Back in 1995 I wrote a brilliant piece about the sociopolitical undertones roiling beneath the surface of the classic Christmas special Rudolph the Red-Nosed Reindeer. Since it was just on TV tonight and since I'm just too lazy to post any new material and since the original post is also a classic (because I SAY it is!), here it is again. I hope you relish it as much as I.
Isn't Castro A Leo?
I think I may be getting way too cynical for my own good. Not possible, you say? Wait for it...
Last night I watched CBS's special holiday presentation of Rudolph the Red-Nosed Reindeer as I have every single Christmas season since my eyes first developed the ability to focus. The hour long "Animagic TV Classic" ranks just above the original "How The Grinch Stole Christmas" in my list of absolutely-must-see holiday videos (Jim Carrey's always ridiculous over-the-top performance completely ruined the live action remake...and even managed to taint the original).
I clearly remember several pre-Christmas evenings from my childhood when I hastily scarfed down my dinner, sometimes even skipping dessert, so I could rush downstairs to the family room and not miss even one single second of Rankin and Bass' timeless masterpiece.
This year, however, is the first I can recall that I viewed Rudolph through my ever darkening lens of bitterness and contempt. I'll admit that I watched the first half through what remains of my child-like eyes. The wonderful stop-motion animation always makes me long for the days when all I had to worry about was six hours of grade school drudgery and what Mrs. Dalsin was serving for lunch.
This self-imposed illusion lasted only until our protagonists (Rudolph, Yukon Cornelius and Hermey the Elf Dentist) came upon The Island of Misfit Toys. It is here that we are introduced to the flying lion, King Moon Racer.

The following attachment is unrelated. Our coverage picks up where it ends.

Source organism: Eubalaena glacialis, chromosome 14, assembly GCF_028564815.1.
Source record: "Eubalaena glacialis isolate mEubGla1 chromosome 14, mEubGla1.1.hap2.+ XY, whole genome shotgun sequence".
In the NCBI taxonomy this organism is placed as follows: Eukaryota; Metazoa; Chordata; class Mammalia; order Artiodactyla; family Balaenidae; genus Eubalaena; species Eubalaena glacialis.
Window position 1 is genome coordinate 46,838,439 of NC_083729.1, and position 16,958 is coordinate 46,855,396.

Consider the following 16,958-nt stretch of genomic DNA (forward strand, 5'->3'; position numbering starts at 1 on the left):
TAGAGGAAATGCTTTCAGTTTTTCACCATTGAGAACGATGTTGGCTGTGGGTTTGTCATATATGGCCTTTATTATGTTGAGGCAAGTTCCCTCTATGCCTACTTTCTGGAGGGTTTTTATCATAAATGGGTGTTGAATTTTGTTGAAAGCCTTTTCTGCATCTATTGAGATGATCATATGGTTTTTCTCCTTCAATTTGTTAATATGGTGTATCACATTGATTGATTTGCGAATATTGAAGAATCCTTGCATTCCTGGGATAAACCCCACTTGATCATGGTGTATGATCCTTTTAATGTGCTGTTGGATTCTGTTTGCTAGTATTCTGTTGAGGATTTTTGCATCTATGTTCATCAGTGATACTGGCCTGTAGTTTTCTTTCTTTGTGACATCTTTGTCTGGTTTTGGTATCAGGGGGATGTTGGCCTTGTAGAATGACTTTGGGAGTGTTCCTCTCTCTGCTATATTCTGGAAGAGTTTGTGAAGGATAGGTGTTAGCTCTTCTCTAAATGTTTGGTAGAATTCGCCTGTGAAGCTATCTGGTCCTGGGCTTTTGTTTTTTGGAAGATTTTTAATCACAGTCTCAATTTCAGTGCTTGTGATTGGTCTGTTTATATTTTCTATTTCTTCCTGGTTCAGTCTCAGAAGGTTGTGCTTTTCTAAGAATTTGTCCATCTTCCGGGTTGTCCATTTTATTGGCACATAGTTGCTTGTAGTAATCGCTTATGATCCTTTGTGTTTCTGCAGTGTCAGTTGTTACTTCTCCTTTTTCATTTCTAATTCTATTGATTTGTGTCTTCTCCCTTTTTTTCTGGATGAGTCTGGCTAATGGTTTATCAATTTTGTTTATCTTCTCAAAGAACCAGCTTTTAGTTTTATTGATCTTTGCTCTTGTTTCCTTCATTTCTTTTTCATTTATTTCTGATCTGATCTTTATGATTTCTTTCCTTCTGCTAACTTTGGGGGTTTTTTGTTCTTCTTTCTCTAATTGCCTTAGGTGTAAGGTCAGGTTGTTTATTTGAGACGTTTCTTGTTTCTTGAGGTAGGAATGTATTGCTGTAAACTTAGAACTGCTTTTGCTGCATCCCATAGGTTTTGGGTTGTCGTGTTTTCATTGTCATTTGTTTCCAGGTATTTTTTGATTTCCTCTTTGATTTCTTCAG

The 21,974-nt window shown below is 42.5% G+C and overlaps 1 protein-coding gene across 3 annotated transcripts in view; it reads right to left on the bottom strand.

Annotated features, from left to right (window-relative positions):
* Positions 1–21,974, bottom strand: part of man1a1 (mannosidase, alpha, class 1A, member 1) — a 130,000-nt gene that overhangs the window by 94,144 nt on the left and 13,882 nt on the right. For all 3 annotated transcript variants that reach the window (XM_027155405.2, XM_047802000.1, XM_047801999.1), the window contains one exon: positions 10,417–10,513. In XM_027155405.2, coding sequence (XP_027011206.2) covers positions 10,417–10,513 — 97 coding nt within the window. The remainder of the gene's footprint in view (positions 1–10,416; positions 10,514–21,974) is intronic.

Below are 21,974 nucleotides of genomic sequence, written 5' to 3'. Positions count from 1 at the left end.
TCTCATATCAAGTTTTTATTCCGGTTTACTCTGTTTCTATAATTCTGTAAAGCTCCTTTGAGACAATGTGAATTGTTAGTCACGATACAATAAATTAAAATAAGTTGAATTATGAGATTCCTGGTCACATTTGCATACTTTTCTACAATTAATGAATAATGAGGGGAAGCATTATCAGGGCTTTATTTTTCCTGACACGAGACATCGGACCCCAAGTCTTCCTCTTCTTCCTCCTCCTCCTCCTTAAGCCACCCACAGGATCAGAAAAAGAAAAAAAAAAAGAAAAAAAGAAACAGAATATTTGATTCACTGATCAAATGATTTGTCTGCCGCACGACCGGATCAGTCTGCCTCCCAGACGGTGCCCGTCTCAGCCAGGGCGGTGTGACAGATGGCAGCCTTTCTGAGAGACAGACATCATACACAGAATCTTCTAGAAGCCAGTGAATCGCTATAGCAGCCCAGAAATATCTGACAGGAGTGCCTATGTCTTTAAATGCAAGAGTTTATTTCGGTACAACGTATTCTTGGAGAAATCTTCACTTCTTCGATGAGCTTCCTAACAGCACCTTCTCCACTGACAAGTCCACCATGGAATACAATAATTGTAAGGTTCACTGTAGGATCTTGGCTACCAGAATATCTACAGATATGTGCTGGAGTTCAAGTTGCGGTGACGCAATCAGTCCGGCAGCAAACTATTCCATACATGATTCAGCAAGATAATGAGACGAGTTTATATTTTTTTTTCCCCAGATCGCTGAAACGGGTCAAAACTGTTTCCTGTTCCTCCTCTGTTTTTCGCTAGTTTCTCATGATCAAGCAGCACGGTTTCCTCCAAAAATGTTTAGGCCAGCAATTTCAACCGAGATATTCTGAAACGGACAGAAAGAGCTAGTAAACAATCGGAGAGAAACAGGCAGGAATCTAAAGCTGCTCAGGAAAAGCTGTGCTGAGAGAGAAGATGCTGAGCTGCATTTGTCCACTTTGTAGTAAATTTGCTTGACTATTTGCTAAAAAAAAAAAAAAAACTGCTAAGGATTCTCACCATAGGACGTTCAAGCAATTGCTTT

As the Rudolph story goes, this benevolent King "rescues" toys from children who no longer want them and then imprisons them on his desolate snow encrusted island to await their eventual demise.
Upon the arrival of Rudolph and crew, these horribly inconvenienced toys beg for their freedom in a wonderfully enchanting musical number with lots of misfit on misfit action including copious amounts of squirting jelly.
All that aside...when Rudolph and friends eventually plead for asylum to King Moon Racer as horribly maladjusted misfits themselves, the King not only tells them to shove right off but he demands that they send Santa Claus himself to his despotic little ice sanctuary to relieve him of all the twisted toys he has collected over the years and deliver them to children who may possibly someday want them.
My question at this point is, if King Moon Racer can fly around the world and pick up deformed toys from undeserving kids without the need for a magic sleigh and mutant reindeer...why in the hell can't he deliver them to some more deserving ones on the way back instead of relying on an already overburdened Santa Claus to do the dirty work?
All this Moon Racer character has done is create an island of dependent and demoralized subjects who fearfully worship every beat of his so called benevolent heart. Their only hope for freedom is that the more prosperous people of neighboring Christmas Town will swoop in to rescue them...from a problem the King himself created!
Island of Misfit Toys my rear end. Sounds a lot like Cuba to me.
How's that for cynicism?
The Elder Brews Up Some Coffee: Some people have lost weekends, Atomizer has lost decades. While it might seem like it was a blast from 1995 to him, his original post was actually scribbled back in aught-five. We regret the error.
Atomizer Sez: Meh...what does ten years mean in the grand scheme of things?